Top tips for tackling water jumps – by trainer Jenny Richardson, BHSAI

We loved Will Rawlins’ article in 2018 about introducing a horse to XC water, and hope this piece follows on nicely, once the horse has gained a little more exposure to water complexes (or environments), and you’re ready to move more quickly through the water, or attempt a XC course with a water complex.

Few of us can realistically practice water jumps at home, which is why these fences may cause concern, as we tend to only see the fences at a XC course, or on competition day.

The challenges of water.

Water combinations do seem to cause the most time faults at the lower levels, and in some cases at the higher levels too, depending on what type of obstacle the rider is jumping over as they exit the water complex.

But do they present an increased risk of falling? The answer seems to be no. Charles Barnett’s famous eventing audit indicated that water obstacles did not represent the highest risks of falling (corner fences were the highest for horse falls in his audit, at FEI events). Of all the types of water obstacles, fences jumping INTO water were associated with a higher proportion of horse falls, meaning that care as we approach the complex, in terms of rhythm, speed and balance, are key. The report also found LESS likelihood of serious athlete injury at fences related to water, when compared to other fences; (which should put our minds at rest if water is a personal bug-bear for us!)

Horses can be spooked by water if they’re not used to it. So let’s look at why water is scary to some horses:

Some horses are just wary of water – it makes sense, as they can’t judge the depth and are trusting their rider. If they don’t see water as a youngster, it becomes an unusual experience. This is why it’s great practice to ride through puddles, and undertake beach rides.

The rider may be afraid, and transmits this to the horse.

There’s usually a further element, such as a step out of the water, to contend with, which aids confusion.

The shimmering appearance of a water complex can be confusing, especially if the base of the obstacle can’t be seen.

Especially difficult water obstacles may have a second element – eg. a drop fence into a second jump, or a bank to jump out of.

Step by step.

It is a good idea to take your horse to a XC facility, so you can introduce water obstacles slowly and sensitively, ideally when the horse is young. Take your instructor with you to help boost confidence; or at the very least, an accomplished friend.

On a XC practice course, introduce the water obstacle by walking into the shallow end, rather than jumping in, and walk around in the water before quietly leaving via the shallow end again. Eventually, you can trot through and introduce jumping in and out with more momentum. It is a good idea to take it slowly, until confidence is high for both horse and rider!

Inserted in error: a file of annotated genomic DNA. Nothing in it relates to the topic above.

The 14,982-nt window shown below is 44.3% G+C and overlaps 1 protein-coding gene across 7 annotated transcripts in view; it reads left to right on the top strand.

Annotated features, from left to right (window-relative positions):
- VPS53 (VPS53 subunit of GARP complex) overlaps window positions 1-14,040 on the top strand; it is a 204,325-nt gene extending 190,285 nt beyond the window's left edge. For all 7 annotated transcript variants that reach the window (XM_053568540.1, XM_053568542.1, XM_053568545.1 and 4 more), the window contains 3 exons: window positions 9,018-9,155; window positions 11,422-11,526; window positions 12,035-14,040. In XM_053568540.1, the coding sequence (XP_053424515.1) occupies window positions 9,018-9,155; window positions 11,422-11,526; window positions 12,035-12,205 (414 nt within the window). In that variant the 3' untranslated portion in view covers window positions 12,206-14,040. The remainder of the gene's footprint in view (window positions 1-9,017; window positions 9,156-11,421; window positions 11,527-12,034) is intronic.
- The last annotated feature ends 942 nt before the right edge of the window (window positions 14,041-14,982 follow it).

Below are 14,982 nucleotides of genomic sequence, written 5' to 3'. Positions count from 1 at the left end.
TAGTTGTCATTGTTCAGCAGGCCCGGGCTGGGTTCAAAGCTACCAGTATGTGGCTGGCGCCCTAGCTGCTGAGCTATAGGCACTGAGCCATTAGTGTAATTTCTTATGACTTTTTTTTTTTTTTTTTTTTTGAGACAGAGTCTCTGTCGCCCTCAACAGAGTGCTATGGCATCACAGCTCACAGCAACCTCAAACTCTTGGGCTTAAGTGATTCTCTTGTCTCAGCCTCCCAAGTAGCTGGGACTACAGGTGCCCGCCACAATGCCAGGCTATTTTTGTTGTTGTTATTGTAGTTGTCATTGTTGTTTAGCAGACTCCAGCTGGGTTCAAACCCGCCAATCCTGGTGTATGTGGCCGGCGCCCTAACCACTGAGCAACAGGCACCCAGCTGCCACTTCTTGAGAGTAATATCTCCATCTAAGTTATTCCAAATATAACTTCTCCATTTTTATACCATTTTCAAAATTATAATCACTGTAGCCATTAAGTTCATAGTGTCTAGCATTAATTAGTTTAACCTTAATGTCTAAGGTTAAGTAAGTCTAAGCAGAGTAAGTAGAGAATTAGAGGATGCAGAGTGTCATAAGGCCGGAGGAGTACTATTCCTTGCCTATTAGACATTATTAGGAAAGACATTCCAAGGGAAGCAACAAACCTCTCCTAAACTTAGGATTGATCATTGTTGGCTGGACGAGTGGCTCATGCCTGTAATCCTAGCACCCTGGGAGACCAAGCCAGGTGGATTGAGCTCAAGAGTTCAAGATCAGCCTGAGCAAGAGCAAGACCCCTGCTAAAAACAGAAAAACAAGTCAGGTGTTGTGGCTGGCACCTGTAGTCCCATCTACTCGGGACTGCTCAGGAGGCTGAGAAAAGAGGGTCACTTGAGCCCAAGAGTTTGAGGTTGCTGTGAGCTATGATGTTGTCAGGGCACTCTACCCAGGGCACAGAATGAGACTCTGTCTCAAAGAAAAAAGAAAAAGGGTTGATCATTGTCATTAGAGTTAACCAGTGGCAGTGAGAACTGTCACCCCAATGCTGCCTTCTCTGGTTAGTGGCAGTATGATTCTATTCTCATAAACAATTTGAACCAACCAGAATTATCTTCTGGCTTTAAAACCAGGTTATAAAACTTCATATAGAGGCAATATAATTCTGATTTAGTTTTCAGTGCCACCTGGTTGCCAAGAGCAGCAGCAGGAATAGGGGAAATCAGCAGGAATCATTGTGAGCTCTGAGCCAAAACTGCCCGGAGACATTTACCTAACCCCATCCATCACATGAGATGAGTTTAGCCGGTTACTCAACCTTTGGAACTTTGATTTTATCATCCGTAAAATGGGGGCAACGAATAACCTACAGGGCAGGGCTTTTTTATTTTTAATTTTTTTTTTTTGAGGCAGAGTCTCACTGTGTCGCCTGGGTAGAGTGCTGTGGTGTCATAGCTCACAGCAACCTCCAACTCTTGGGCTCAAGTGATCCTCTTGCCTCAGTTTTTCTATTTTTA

A positive stride.

Always approach water from a positive, forward stride, even if you are walking in. If you do not have enough momentum, the landing may not be secure. If you are hesitant, your horse will be too. Smile as you tackle the obstacle, as this will help you relax!

Slipping (lengthening) the reins will help if you are jumping down into the water, to aid the horse’s balance. Generally, the bigger the drop down into the water, the more you will have to slip the reins – keep your reins wide and your elbows back. Practice collecting your reins quickly when hacking or training.

Going slowly.

When you are approaching the water jump, go slowly – there’s no need to rush. Usually the shallow end is just a smooth entry on a slope, or has a low jump – either way your horse can come from walk or trot. Emphasise your safety position by sitting up, elevating your shoulders and making sure your weight is anchored into your heels – this will help you to keep your balance. Keep your leg on, as the first time he sees the water complex, your horse may be mistrusting of the obstacle.

Perfect your position.

Sit deeply in the saddle. It is better to be sitting backwards and get left behind a little, than be too far forward – especially as the latter may cause the horse to trip.

Jenny Richardson is Equestrian Centre Business Manager at Ireland’s Castle Leslie Estate, which offers luxurious equestrian riding holidays and training breaks, set in 1k acres, deep in the heart of Ireland. The venue offers Horse Sport riding breaks with a choice of 27 horses, utilising their extensive cross country course. Visit http://www.castleleslie.com/

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